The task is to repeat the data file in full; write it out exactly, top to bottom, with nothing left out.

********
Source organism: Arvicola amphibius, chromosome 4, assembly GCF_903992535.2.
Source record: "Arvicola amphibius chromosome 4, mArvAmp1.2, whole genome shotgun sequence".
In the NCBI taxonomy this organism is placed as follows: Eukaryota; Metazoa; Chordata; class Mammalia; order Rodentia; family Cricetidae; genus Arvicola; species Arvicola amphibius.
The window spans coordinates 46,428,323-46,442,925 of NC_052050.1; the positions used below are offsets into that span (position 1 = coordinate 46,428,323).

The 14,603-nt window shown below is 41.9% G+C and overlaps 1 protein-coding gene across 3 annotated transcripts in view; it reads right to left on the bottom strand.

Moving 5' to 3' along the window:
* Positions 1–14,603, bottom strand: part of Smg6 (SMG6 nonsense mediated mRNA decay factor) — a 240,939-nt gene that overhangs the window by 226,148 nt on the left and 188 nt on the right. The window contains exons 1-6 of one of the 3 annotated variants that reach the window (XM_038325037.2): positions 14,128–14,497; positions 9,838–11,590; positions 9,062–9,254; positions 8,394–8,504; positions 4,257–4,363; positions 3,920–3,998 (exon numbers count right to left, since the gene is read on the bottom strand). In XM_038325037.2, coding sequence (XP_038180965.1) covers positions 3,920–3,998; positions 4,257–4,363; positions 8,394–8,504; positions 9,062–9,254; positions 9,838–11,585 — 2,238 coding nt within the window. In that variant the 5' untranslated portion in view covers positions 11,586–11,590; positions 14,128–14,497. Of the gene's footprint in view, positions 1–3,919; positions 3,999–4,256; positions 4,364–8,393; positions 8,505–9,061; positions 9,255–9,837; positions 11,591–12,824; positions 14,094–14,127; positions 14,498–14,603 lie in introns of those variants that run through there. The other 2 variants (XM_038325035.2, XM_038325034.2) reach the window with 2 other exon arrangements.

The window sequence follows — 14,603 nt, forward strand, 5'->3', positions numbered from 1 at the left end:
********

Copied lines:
Source organism: Arvicola amphibius, chromosome 4, assembly GCF_903992535.2.
Source record: "Arvicola amphibius chromosome 4, mArvAmp1.2, whole genome shotgun sequence".
In the NCBI taxonomy this organism is placed as follows: Eukaryota; Metazoa; Chordata; class Mammalia; order Rodentia; family Cricetidae; genus Arvicola; species Arvicola amphibius.
The window spans coordinates 46,428,323-46,442,925 of NC_052050.1; the positions used below are offsets into that span (position 1 = coordinate 46,428,323).

The 14,603-nt window shown below is 41.9% G+C and overlaps 1 protein-coding gene across 3 annotated transcripts in view; it reads right to left on the bottom strand.

Moving 5' to 3' along the window:
* Positions 1–14,603, bottom strand: part of Smg6 (SMG6 nonsense mediated mRNA decay factor) — a 240,939-nt gene that overhangs the window by 226,148 nt on the left and 188 nt on the right. The window contains exons 1-6 of one of the 3 annotated variants that reach the window (XM_038325037.2): positions 14,128–14,497; positions 9,838–11,590; positions 9,062–9,254; positions 8,394–8,504; positions 4,257–4,363; positions 3,920–3,998 (exon numbers count right to left, since the gene is read on the bottom strand). In XM_038325037.2, coding sequence (XP_038180965.1) covers positions 3,920–3,998; positions 4,257–4,363; positions 8,394–8,504; positions 9,062–9,254; positions 9,838–11,585 — 2,238 coding nt within the window. In that variant the 5' untranslated portion in view covers positions 11,586–11,590; positions 14,128–14,497. Of the gene's footprint in view, positions 1–3,919; positions 3,999–4,256; positions 4,364–8,393; positions 8,505–9,061; positions 9,255–9,837; positions 11,591–12,824; positions 14,094–14,127; positions 14,498–14,603 lie in introns of those variants that run through there. The other 2 variants (XM_038325035.2, XM_038325034.2) reach the window with 2 other exon arrangements.

The window sequence follows — 14,603 nt, forward strand, 5'->3', positions numbered from 1 at the left end: